Airfix/Hornby on BBC website

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beamendsltd said the following on 07/12/2007 11:12:
Not specifically - it was the "Hornby bought Airfix in November 2007" in the main body, and "Hornby bought Airfix in November 2006" in the side panel.
Reply to
Paul Boyd
Ian J. said the following on 07/12/2007 14:49:
Oh yeah - that whole paragraph has actually changed slightly. It didn't say "Margate-based" before.
Reply to
Paul Boyd
The joys lf electronic news gathering and distribution. Makes commiting libel a bit more of a cat and mouse game if you think about it.
Regards,
Rob.
Reply to
Robert Wilson
Interesting suggestion that computers were the reason why Airfix went bust and yet model railways as a hobby managed to survive the computer revolution.
I'd be inclined to suggest it was a lack of investment. Most of the Airfix kits date use tooling which dates back to the 1950s, and were simply not up to the quality demanded in the 1980s let alone by today's market.
John.
Reply to
John Turner
Actually that's a good point well made. Mind you computers have a place in model railways, but perhaps not with plastic models?
Rob.
Reply to
Robert Wilson
In message , Paul Boyd writes
There's also 1985 - Sold to Hobby Products Group of Borden, who also owned Humbrol 1995 - Hobby Products Group, including Airfix, sold to Humbrol
How can a company be sold to one of its subsidiaries?
Reply to
Jane Sullivan
Management buy out when, Humbrol was losing money. I believe that Humbrol owned only the name of Airfix and the right to sell the former Airfix product under that name in the UK.
Reply to
Trev
I am sure there is a way but in the above I read it as.
The Bordon group ( which I think was/ is Borden chemicals) owned a division they called Hobby products. Bordon also owned Humbrol Airfix owned by the Hobby products part.
later the Hobby products part with Airfix sold to Humbrol who may or may not be still owned by Bordon but become owned by Humbrol rather than remaining a Subsidiary of Bordon.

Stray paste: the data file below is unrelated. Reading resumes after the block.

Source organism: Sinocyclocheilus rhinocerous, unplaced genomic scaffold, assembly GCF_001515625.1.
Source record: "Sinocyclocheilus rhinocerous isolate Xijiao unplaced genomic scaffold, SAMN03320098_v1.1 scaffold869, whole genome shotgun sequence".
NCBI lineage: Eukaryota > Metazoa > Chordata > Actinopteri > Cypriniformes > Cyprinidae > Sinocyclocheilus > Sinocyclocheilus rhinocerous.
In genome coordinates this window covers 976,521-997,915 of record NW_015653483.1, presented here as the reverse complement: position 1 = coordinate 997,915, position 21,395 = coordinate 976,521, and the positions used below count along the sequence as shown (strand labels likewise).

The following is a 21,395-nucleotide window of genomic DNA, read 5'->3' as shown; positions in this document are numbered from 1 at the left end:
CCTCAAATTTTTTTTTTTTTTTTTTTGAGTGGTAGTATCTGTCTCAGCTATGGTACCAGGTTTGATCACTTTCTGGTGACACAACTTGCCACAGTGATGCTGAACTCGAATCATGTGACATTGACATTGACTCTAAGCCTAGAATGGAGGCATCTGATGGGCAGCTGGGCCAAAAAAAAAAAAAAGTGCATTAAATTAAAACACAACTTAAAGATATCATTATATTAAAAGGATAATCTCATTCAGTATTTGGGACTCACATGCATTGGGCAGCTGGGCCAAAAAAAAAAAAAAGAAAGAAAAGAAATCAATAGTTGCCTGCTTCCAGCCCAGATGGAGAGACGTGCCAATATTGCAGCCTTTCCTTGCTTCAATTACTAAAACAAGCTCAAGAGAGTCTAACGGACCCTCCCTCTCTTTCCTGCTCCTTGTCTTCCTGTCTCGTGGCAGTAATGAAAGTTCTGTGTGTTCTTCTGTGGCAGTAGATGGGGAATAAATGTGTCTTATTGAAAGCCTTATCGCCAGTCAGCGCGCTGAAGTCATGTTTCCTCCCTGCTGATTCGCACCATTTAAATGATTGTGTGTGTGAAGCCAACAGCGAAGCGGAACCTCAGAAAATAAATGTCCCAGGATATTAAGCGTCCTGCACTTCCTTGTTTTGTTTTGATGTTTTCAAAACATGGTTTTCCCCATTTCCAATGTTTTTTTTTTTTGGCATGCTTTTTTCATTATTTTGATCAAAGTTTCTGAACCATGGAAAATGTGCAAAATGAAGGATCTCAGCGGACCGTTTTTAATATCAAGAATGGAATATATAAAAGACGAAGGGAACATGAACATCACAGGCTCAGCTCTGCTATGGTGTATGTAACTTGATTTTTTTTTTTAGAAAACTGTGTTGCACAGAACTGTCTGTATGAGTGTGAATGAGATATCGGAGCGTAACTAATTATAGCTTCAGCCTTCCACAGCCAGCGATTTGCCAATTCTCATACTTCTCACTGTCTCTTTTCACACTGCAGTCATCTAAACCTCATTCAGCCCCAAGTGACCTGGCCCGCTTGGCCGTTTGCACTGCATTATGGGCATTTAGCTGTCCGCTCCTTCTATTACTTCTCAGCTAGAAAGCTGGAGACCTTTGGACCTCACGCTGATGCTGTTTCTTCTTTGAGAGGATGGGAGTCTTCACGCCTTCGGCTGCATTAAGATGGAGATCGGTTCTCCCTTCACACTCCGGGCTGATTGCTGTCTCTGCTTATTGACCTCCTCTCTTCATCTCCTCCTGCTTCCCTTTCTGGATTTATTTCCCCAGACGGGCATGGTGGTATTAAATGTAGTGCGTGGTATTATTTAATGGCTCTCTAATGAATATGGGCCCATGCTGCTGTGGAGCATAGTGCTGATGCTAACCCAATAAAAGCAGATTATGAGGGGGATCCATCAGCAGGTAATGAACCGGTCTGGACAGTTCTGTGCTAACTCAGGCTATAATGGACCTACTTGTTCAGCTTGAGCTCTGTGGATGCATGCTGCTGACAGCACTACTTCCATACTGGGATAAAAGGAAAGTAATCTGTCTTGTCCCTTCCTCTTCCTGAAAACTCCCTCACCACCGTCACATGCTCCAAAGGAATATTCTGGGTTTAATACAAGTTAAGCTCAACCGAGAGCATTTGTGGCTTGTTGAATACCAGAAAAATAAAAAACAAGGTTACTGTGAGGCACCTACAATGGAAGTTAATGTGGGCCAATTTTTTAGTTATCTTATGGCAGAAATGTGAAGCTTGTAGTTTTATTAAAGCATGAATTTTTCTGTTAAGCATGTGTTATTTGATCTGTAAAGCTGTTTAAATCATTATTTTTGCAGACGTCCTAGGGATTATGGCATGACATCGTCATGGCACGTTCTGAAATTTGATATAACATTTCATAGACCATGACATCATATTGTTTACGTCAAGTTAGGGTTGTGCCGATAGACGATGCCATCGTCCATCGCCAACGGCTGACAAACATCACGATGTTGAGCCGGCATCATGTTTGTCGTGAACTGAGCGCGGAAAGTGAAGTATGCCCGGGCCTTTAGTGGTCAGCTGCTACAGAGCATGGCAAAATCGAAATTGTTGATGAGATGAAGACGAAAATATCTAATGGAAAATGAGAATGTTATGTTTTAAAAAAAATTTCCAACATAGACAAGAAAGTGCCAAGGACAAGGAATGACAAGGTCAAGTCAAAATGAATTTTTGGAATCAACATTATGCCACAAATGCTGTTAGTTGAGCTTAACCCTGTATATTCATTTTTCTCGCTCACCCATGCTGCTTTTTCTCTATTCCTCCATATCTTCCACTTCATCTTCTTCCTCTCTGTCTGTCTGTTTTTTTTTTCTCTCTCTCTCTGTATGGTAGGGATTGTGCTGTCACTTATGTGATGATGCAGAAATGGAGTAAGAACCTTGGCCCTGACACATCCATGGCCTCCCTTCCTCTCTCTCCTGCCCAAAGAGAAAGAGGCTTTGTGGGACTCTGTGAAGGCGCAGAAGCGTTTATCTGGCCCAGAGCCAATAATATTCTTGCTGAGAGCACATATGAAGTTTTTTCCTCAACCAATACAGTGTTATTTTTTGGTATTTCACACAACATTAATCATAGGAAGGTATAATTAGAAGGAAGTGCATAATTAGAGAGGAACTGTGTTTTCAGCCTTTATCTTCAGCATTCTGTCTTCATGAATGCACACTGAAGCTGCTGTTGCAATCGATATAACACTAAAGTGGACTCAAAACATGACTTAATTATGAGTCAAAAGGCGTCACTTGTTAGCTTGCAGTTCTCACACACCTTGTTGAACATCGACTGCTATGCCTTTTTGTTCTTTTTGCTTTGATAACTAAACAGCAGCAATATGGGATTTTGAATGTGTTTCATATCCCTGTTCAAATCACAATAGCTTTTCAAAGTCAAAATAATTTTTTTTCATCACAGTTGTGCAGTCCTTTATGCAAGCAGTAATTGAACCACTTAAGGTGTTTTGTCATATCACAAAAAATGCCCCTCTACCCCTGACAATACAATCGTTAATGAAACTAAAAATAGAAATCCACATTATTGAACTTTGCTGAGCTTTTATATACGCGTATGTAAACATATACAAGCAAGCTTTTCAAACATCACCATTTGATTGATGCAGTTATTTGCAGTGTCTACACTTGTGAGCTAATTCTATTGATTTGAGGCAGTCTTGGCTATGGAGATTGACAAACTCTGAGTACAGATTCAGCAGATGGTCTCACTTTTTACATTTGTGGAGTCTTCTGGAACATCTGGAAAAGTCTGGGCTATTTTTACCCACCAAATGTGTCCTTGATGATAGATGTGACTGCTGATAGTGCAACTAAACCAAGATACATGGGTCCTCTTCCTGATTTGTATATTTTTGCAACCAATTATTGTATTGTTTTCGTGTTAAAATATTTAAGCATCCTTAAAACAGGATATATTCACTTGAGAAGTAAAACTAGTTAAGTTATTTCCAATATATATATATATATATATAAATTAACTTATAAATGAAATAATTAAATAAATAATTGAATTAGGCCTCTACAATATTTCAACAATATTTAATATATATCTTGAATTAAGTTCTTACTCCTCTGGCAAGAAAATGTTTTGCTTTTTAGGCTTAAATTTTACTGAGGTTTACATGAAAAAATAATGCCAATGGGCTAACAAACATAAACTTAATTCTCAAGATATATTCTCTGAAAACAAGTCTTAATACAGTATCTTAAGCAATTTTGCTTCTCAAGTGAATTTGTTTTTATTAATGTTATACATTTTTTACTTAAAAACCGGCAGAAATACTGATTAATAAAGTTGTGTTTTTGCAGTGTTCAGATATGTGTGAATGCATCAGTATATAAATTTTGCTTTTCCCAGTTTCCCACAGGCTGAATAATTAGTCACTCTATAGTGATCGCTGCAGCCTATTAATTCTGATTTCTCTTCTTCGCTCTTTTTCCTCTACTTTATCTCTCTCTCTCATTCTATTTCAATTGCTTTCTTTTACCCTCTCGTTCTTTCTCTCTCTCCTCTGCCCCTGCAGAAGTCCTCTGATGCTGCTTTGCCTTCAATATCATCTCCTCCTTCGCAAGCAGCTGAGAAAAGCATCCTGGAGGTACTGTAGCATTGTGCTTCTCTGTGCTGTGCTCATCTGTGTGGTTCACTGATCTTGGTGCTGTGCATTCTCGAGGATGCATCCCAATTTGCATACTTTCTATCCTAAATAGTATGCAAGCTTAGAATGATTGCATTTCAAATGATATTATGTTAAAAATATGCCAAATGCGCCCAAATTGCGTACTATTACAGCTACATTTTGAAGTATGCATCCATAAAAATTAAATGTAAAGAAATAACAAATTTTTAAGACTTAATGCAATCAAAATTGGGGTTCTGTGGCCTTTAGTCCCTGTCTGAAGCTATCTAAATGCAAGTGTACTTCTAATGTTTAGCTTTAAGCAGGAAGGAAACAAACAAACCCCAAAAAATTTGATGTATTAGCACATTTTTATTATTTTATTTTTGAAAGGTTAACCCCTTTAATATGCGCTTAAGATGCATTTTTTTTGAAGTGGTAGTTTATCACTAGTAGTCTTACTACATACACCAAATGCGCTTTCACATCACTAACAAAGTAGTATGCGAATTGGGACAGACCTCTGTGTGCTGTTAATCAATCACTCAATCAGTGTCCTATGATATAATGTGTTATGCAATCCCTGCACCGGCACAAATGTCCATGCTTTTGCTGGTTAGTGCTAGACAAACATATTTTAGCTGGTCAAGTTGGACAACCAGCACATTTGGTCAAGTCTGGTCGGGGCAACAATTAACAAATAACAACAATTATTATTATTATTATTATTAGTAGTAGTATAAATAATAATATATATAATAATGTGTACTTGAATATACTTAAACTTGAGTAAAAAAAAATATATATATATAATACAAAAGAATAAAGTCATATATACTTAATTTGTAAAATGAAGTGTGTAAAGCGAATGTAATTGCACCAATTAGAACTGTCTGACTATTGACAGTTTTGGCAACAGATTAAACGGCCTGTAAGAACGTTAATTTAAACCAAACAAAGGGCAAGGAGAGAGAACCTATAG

Bordon had a plant on the outskirts of Southampton once and I almost applied for a Job there. Tales of constant shocks by Static electricity described by a mate who did work there put me off.
That plant made clingfilm and similar products.
G.harman
Reply to
oldship
There was a documentary about Hornby's takeover of Airfix on BBC2 a few days ago. It was amusing how they featured a new Dr Who kit which had production delays so the majority of them missed the christmas deadline, but a small amount were airfreighted in for Hamleys. It's a scenario which us modellers are very familiar with, although perhaps not so much with Hornby. It's repeated on BBC1 at 02:55 03/01/07.
Fred X
Reply to
Fred X
It's a scenario which
Name a Christmas toy that wasn't late and undersupplied. Not just Christmas toys, the latest must have gadget. How late was the A380 and how late will id cards be.
Kevin
Reply to
Zen83237
There's late and then there's only getting about 0.1% of your supplies into the shops before christmas, which is what happened with the Airfix kit. And when you are a toy manufacturer you rely on christmas for the overwhelming majority of your product sales.
Fred X
Reply to
Fred X
beamendsltd said the following on 10/12/2007 08:00:
That seems to be an urban myth. There's over 8000 on eBay, for instance, from genuine sources (as well as a few dodgy ones), and a lot of them are from sources such as my colleague who was given one free with a packet of cornflakes (OK - free with a mobile phone contract!) He sold it for £240 to some sucker^H^H^H esteemed customer, although it had the Sports pack with it.
I still haven't quite worked out what a Wii is yet, mind, but I would have thought they could have chosen a slightly better name!
Reply to
Paul Boyd
Yes that's Carphone Warehouse :-
Order online prior to 5 pm tomorrow to get a Wii for Christmas
Most of the phones included in the offer are on a 18 month contract @ about =A345 / month ( =A3810 )
Wii ?
Originally Posted by Nintendo "While the code name 'Revolution' expressed our direction, Wii represents the answer.
Wii will break down that wall that separates video game players from everybody else. Wii will put people more in touch with their games ... and each other. But you're probably asking: What does the name mean?
Wii sounds like "we," which emphasises this console is for everyone. Wii can easily be remembered by people around the world, no matter what language they speak. No confusion. No need to abbreviate. Just Wii.
Wii has a distinctive "ii" spelling that symbolises both the unique controllers and the image of people gathering to play. And Wii, as a name and a console, brings something revolutionary to the world of video games that sets it apart from the crowd. So that's Wii. But now Nintendo needs you. Because, it's really not about you or me. It's about Wii. And together, Wii will change everything."
That's it in 'plain' English ?
Reply to
Dragon Heart
It isn't a myth - we spent 2 months trying to get one from a reputable source (which excludes eBay sellers trying to charge over the odds) - no one had stock, even those claiming they did.
Agree about the name though, I always read it a Gordie greeting!
Cheers Richard
Reply to
beamendsltd

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